Exploring Critical Issues in Religious Genocide: Case Studies of Violence in Tibet, Iraq and Gujarat
Extraordinary Chambers in the Courts of Cambodia (ECCC)
The John Marshall Law School
University of Minnesota - Twin Cities - School of Law
September 28, 2007
Case Western Reserve Journal of International Law, Vol. 40, No. 1, 2007
Religious genocide appears to be a small part of existing genocide jurisprudence. Most of the well-known genocide trials have focused on racial, national, or ethnic genocide, even when a claim of religious genocide seemed possible. For example, the International Military Tribunal (IMT) at Nuremberg treated the persecution of the Jews as racial in nature, although it could also have been viewed as religious. In its most famous genocide decision, the International Criminal Tribunal for the former Yugoslavia (ICTY) found that Bosnian Muslims represented a distinct national group, even as it tacitly acknowledged that the Bosnian Muslims could be a religious group. The International Criminal Tribunal for Rwanda (ICTR) has consistently concluded that the genocide committed in Rwanda was ethnic in nature. In short, criminal cases of religious genocide are quite rare. This article explores the contours of religious genocide through case studies of religious violence in Tibet, Iraq and Gujarat.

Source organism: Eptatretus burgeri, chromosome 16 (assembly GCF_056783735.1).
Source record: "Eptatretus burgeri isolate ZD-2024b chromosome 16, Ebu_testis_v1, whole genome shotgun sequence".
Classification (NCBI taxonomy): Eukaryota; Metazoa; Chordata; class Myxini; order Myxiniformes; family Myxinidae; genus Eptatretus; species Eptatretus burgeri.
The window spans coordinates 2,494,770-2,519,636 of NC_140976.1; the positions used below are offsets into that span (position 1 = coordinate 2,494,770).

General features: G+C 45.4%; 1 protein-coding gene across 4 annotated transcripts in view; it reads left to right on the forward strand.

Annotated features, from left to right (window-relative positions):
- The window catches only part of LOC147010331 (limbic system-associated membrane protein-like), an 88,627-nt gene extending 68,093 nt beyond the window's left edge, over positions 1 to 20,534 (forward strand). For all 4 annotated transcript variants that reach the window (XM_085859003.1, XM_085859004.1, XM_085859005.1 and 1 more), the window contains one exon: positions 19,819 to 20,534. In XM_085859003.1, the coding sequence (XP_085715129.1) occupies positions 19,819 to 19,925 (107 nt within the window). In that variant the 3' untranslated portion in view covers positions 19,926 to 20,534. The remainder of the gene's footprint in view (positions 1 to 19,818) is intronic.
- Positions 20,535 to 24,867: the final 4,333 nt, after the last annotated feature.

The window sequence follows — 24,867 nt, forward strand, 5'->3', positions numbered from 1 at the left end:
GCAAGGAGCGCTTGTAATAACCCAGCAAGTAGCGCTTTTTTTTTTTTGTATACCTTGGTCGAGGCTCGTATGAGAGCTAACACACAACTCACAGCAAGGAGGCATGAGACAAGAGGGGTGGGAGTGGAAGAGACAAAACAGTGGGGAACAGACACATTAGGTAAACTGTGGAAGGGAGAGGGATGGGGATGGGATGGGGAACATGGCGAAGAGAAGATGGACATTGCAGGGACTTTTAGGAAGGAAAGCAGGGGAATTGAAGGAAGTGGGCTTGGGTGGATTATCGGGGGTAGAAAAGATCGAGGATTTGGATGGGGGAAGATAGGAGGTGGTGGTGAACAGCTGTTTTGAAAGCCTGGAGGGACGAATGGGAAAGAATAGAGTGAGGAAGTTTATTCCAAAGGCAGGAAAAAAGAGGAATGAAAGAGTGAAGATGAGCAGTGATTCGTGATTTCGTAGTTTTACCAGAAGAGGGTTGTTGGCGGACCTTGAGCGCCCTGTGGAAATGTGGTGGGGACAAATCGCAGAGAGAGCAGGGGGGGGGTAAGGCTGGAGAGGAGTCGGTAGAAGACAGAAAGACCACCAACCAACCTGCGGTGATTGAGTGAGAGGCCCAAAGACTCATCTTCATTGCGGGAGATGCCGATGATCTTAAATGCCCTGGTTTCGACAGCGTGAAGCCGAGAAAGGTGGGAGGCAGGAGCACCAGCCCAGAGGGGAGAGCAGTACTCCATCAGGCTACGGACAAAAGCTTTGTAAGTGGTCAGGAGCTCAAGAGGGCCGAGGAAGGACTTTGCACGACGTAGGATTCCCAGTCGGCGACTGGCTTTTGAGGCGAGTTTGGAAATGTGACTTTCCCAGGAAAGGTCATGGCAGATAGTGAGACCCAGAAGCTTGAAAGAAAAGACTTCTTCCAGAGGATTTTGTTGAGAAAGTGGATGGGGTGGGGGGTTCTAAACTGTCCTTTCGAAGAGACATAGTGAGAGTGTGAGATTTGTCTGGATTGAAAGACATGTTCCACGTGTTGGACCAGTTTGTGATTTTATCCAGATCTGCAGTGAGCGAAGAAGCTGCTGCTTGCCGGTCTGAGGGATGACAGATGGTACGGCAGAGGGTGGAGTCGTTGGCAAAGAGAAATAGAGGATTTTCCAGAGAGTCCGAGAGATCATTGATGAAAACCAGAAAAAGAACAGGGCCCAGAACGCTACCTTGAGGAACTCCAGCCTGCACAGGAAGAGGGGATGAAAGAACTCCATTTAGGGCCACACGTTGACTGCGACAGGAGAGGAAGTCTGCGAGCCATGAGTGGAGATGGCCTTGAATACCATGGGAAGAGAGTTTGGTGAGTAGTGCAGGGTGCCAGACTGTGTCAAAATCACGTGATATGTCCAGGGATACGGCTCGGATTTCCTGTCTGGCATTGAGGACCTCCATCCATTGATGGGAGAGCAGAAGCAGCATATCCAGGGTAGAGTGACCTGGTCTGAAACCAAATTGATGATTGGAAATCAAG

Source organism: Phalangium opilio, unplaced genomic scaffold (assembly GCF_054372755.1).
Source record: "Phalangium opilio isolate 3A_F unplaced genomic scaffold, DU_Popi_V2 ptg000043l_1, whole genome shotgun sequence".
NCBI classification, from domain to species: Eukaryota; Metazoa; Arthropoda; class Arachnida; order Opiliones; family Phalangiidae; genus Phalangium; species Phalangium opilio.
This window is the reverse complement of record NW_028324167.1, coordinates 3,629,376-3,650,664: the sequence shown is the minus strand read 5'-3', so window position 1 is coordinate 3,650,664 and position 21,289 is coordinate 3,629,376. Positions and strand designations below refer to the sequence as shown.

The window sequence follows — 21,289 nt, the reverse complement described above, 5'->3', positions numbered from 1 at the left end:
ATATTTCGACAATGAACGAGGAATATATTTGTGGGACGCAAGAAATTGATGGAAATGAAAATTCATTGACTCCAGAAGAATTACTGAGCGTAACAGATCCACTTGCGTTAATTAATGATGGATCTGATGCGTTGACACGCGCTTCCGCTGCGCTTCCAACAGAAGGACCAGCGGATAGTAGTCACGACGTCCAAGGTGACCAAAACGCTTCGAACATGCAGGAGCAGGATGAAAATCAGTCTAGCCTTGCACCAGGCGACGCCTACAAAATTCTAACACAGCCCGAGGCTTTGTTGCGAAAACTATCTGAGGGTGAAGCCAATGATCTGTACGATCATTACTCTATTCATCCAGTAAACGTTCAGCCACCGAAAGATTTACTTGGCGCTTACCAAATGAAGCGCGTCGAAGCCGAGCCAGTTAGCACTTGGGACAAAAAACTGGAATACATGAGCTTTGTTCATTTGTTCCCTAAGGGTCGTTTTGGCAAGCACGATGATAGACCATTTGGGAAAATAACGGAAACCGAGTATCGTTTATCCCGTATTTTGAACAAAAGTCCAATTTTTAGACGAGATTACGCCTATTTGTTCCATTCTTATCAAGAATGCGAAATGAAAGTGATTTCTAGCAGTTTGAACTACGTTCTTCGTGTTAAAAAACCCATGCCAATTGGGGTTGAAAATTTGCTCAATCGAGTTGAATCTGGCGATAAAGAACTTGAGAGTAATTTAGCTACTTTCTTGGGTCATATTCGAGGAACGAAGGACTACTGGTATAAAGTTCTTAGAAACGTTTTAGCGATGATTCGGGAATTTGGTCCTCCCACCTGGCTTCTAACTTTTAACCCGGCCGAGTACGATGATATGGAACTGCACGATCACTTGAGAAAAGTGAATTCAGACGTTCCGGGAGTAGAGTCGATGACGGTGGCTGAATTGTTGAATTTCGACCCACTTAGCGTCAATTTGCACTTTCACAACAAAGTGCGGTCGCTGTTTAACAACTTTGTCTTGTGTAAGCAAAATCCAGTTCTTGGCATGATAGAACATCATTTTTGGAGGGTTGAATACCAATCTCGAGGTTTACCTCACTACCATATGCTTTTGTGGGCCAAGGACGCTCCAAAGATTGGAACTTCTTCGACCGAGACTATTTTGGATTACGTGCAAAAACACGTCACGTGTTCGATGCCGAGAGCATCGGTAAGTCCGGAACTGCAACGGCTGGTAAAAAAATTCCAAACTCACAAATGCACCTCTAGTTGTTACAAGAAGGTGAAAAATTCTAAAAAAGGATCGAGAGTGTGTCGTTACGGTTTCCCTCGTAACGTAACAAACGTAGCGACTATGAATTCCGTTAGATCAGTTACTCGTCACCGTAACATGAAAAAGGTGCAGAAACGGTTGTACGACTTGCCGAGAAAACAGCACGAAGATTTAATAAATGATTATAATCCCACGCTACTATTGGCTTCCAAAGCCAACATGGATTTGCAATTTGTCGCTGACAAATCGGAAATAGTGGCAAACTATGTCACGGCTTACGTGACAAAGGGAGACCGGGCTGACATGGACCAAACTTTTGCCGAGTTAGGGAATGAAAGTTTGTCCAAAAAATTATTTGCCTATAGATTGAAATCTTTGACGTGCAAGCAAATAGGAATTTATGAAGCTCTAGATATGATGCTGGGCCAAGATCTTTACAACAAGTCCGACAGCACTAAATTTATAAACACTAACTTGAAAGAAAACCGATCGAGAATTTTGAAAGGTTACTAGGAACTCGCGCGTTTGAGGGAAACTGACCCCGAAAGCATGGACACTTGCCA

Number of Pages in PDF File: 52
Keywords: genocide, Tibet, Iraq, Gujarat, violence, religous, international criminal law
JEL Classification: K14, K33
Date posted: January 19, 2014 ; Last revised: March 5, 2014
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